I am going to a baby shower. My partner’s sister is pregnant, and I absolutely love babies, so it is an invitation I am happy to accept. Sadly, I won’t get to hold the baby tomorrow
; that would be really awkward since she’s still in her mommy’s belly. Anyway, my partner and I made a mobile, from scratch, which neither of us has ever done before (for the curious
). I’m grateful to be invited to the baby shower and I had no hesitation about accepting the invitation. In fact, I’m looking forward to it.
Not all invitations are as easy to accept as the baby shower invitation. Nor do they bring with them a feeling of excitement about what’s ahead. An invitation is simply an offer, and with it comes choices. You can choose to accept, ignore, decline, or even say, “maybe,” to the invitation which allows you some time to decide.
We are all being invited, all of the time.
These invitations we are receiving are not the kind that come in the mail, like the recent invitation I received from AARP, after turning 50 last month! (That, by the way, is still on my “maybe” list, which I think is okay since it does not appear that that invitation will expire before I do).
The invitation I am referring to is pain; more specifically, emotional pain. One of our greatest invitations is through heartbreak. There is no greater pain I know than that of a lost love. Well, I did have a terribly infected toe from a pedicure that seemed almost as painful for a minute, but a quick trip to the ER fixed that right up. That’s the thing with physical pain – there are many quick fixes and ways to speed up recovery: casts, antibiotics, surgeries, physical therapy, etc.
With heartbreak, we have many fewer resources to help the healing along.
Sometimes heartbreak comes from the death of a loved one. Other times, and something most of us have experienced a few times in our life is the pain that comes from the loss of a relationship. This pain is there for a reason, not just to add insult to the loss. The pain is your invitation. (Some invitation, I know). In fact, the bigger the pain, the larger the invitation.
Many people will decline this invitation for weeks, months, years, or forever. Luckily, the invitation does not expire (sort of like my AARP card). The pain doesn’t actually just “go away,” and contrary to popular opinion, time doesn’t heal. Time is what passes while we do what needs to be done to heal. Time isn’t what heals us, our choices do.
Healing requires a new perspective on what you’ve experienced (we can’t feel better about something by thinking the same thoughts that made us feel bad in the first place). That’s why reading self-help books, or talking with friends will help you heal. Healing requires a new focus – something that feels hopeful, engaging, and has the potential to generate joy. That’s why getting out and doing new things, developing new hobbies, and making new friends is helpful. Healing requires connection, human connection and the feeling that we matter to someone and that our pain matters. Healing requires us to understand more deeply what our pain is trying to tell us about our choices that led us to where we are. Healing requires us to allow this pain to run through us in a way that we can feel it, honor it, listen to it, and learn from it, and then bid the pain goodbye. Pain is not meant to stay.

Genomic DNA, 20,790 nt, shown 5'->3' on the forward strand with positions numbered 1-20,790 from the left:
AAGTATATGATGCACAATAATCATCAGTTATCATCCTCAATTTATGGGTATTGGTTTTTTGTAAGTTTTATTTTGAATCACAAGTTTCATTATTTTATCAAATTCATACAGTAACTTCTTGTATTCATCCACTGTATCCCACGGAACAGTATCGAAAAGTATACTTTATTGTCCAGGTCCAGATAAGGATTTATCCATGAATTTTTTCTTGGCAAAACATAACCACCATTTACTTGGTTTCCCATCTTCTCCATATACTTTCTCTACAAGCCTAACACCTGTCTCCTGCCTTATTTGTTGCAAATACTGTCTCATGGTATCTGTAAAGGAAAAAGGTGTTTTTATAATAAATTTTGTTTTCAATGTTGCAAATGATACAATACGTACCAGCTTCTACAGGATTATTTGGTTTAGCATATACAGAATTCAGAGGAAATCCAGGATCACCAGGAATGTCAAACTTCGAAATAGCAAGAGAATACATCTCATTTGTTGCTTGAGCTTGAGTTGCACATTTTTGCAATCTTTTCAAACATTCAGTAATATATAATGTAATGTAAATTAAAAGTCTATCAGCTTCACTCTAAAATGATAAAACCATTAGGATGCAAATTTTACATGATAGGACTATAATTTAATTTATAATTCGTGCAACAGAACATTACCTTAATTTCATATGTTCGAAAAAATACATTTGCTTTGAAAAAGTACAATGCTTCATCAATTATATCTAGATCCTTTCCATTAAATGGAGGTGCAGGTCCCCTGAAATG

For a long time, I have sat with many people who are heartbroken about a lost relationship, and I have always known that while therapy is helpful, it does not fully address all of the needs that people need to heal. Not long ago, I was contacted by someone who was grieving a relationship, and she wanted to know if I offered something to help. This was the incentive I needed to make the missing resource available. I have just created a new experience called DML BREAKTHROUGH
for single lesbians who wish to experience healing around their past relationships (no matter how long ago your heartbreak occured). The Breakthrough is a 12 week experience and you can read more about it here.
Something new awaits you and your soon-to-be-healed heart. The invitation is asking you to come dance in the life you were designed to live. Are you ready to accept the invitation?
What do you do when your partner is regularly breaking up with you, only to ask you back shortly thereafter?
If you are experiencing a relationship, of any length, that involves frequent break-ups, make-ups, and on and off behavior, my suggestion is this: find out who you are without him or her. Spend time with friends. If you don’t have friends, make them. Join groups, Get hobbies. Get involved in your own life.
The worst thing you can do for a future with or without her is sit around and wait for her next move. Once you know who you are, you will know what you want. The person you are, the real you, can decide if your life is better with or without him. Take a personal growth time-out. Go grow yourself.
Take the same interest in yourself that you wish he would take in you. Find yourself. Find yourself. Find yourself. Then enjoy your life without him – long enough to know what is added when you’re with him.
Be true to your own goal and timeline. You can be sure that your ex will resurface as soon as you start to gain some independence and appear as if you no longer need him or her. Hold the line. If he or she wants you at this point in your self-growth process, don’t stray from your personal growth time-out. Stick to the plan. Let their attraction grow, while you do the work of deciding if the relationship is worth another shot. Be brave enough to endure the pain of all of the unknowns, with the belief that you will find a more enduring happiness when you source it from the inside out, not the outside in.